I want to know God because God is the only Person I ever found that can satisfy that place deep within my soul that was so incredibly restless and always seeking even before I knew exactly what I was searching for and in learning to share that center with God I got some fun blog posts but even better a whole new life in Christ that I honestly wouldn’t trade for anything. And now to finally get to the point, this journey of late has gone from something exterior to something much more interior and the subtle change has been pretty exciting but not exactly easy to put into words. When I write I always try to capture a feeling or experience with words and where I am now, words fail me. So until further notice I wanted to officially confirm that I forsee myself being on hiatus for a little while where posts won’t be as frequent (if they happen at all) but I hope to return when the words finally come rushing back because one day I hope to share even the tiniest piece of my soul’s latest adventure with you so that you can discover it too.

The Struggle is Real

The following is a guest post from A.C. Wilson:

As a college student, I hear a lot of slang, funny phrases and strange trends. Everything from “on fleek” to “ratchet” or “the dab.” One of those phrases is “the struggle is real.”

You describe a long homework assignment to your roommate and they look at you with pity and a dash of humor and say “the struggle is real”

You run out of ice cream: “the struggle is real”

You trip and stumble at the bus stop: “the struggle is real”

A form of college casual empathy for mostly the mundane, everyday problems that we may encounter. There are memes about it. There’s a whole “struggle” movement.

Sometimes I wonder where this phrase came from. Why do we feel the need to identify which struggles are legitimate and which aren’t? Shouldn’t all struggles be “real” by definition of a struggle? Can there be fake struggles? Are we so jaded by so many complaints and “struggles” a day that it is necessary to identify the “real” ones? Perhaps it is part of our culture. Maybe we are so insecure that we need to validate what is acceptable to “struggle with” and what’s not?

More to the point, for those of you seeking the holy life: “The struggle” really is real. And God bless you for undertaking it because it is freaking difficult sometimes.

But why does God, who is all peace, allow this difficulty, this pain in the struggle?

I think it is for our good. If God just gave us all the virtues without the fight, then they wouldn’t be virtues anymore, because virtues take practice and perseverance. If He didn’t allow struggle, we wouldn’t know peace and if we did not know peace we would not know Him, at least not as fully and intimately as He desires. God wants the struggle for holiness to be “real,” otherwise there would be no glory in it.

The struggle gives God glory, and “The glory of God is man fully alive.” -St. Irenaeus.

According to St. Irenaeus, this fight, this struggle, is what makes us fully alive. We would be dead and despondent without the love of God always calling us forward, to stretch ourselves, to turn to Him in everything.

And yes, He is calling you. Yes YOU.

Before a whole host of objections and hesitations, I would beg you not to back down from the struggle. God loves you and calls you, wherever you are at on your journey, whatever your struggles are. He can take your everyday “struggle is real” moments, whether it is a call to change your life or having no way to cook bacon and transform them into real grace and true blessings. How? By uniting your everyday life to Christ, you can make a productive homework session a heavenly accomplishment. If you stub your toe and don’t immediately profane God’s name, that is an accomplishment. Truly, all of heaven cheers for your smallest accomplishments.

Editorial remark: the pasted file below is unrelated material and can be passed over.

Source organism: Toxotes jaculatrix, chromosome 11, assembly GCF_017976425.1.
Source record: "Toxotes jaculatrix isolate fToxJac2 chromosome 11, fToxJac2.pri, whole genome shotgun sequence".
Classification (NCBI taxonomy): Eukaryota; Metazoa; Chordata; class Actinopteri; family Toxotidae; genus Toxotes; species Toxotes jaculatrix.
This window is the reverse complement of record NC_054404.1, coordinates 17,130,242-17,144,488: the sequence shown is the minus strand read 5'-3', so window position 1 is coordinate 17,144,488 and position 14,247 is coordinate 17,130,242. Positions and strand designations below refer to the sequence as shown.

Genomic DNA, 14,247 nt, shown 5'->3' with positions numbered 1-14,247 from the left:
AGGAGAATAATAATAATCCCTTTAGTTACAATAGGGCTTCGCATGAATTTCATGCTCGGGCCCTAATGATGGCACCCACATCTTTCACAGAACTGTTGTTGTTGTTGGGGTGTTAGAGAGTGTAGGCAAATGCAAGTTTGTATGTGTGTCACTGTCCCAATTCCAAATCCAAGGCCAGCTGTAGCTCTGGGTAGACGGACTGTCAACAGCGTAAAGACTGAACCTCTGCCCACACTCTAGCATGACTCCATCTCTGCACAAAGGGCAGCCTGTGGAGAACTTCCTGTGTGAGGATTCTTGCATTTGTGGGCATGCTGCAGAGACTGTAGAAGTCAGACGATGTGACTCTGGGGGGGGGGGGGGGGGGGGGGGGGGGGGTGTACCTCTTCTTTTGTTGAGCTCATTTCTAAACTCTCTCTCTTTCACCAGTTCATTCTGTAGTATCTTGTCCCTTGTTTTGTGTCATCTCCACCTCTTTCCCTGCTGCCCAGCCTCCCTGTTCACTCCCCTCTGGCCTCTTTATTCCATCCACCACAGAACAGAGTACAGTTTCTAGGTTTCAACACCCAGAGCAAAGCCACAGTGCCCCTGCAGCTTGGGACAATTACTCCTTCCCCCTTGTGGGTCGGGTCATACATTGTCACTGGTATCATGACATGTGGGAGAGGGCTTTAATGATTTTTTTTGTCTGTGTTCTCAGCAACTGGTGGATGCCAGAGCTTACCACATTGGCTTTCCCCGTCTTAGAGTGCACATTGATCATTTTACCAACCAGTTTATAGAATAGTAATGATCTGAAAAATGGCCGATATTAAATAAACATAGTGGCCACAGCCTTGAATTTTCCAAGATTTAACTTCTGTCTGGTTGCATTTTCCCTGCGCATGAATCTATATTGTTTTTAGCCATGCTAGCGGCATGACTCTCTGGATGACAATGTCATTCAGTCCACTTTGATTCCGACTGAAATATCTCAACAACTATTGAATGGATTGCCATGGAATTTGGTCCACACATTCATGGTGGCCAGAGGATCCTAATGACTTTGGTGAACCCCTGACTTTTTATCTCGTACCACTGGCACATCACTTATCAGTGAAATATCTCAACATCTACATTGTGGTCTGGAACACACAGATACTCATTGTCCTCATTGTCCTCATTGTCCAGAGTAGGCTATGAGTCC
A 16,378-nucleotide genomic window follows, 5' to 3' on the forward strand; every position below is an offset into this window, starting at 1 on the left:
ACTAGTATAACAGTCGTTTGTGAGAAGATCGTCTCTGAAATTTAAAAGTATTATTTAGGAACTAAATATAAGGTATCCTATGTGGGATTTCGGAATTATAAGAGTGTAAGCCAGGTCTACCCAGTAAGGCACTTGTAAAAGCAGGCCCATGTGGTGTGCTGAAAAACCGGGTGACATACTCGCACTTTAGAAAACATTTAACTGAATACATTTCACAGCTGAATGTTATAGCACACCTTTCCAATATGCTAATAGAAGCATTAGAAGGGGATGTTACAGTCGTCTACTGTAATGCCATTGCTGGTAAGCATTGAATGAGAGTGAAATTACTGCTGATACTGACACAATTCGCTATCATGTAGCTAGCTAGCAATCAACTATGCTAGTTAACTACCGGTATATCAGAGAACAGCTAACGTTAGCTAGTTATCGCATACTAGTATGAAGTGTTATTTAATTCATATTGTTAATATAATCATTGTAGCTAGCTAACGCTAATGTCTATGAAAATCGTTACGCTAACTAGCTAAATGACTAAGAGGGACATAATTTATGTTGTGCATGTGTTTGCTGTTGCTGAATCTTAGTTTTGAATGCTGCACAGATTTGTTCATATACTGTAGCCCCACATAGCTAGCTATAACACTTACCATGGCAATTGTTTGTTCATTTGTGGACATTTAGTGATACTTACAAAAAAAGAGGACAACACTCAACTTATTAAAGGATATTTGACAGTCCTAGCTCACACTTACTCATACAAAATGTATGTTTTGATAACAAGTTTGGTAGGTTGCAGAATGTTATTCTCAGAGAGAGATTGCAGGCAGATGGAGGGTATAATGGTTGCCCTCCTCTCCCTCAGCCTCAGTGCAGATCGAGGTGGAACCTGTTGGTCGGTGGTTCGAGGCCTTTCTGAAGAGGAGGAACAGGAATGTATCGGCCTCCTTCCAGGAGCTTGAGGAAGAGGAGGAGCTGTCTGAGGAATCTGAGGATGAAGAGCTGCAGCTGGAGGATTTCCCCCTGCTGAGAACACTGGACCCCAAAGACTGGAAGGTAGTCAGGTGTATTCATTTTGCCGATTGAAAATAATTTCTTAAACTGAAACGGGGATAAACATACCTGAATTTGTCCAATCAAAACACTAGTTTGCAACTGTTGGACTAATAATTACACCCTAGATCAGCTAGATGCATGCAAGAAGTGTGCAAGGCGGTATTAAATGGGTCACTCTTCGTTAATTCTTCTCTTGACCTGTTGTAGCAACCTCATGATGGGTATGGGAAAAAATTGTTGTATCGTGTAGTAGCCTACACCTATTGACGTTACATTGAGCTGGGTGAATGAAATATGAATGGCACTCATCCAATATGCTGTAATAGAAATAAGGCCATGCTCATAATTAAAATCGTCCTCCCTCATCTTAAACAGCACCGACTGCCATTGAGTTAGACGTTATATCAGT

So he is calling you, you can be certain of this. But this knowledge requires abandoning yourself to God through habitual prayer and the sacraments as you fight to maintain His presence in you.

It is true God asks for everything and nothing less, but this does not mean He will take everything from you. It doesn’t mean that He will break off your engagement, end your career, or sever your ties to your family and friends. Saintliness doesn’t automatically mean a dramatic cutting off of everything familiar to you. Quite the opposite. Saintliness, or living the life God calls you to (your “vocation”), is about God entering into the everyday moments of your life, and your efforts to make a home for Him in your heart. From there, everything else will flow. You might have to leave things behind, you might not. Either way, it is for your betterment. If you have to break it off with your fiance and go into religious life, it will only be because God wants your particular love and affection purely for Himself. If you give up your job, it is because God wants to glorify you on a new path. If you live a life of isolation from your loved ones for God, He will provide for you all the closeness and intimacy you need. For any attachment we give up in this world, God will give us something greater from His very own tender heart. The less worldly “security” of money, power, etc, that we have, in the name of God, the more securely we are attached to his pierced heart, that beats for His children.

Be not afraid to trust. “The Lord is my Shepherd. There is nothing I lack.” (Psalm 23). If we really believed that, what could we do? How would the world be different?

So from one cliched expression to another, go fight the good fight, work on your prayer life, watch the graces flow, and know that I love you.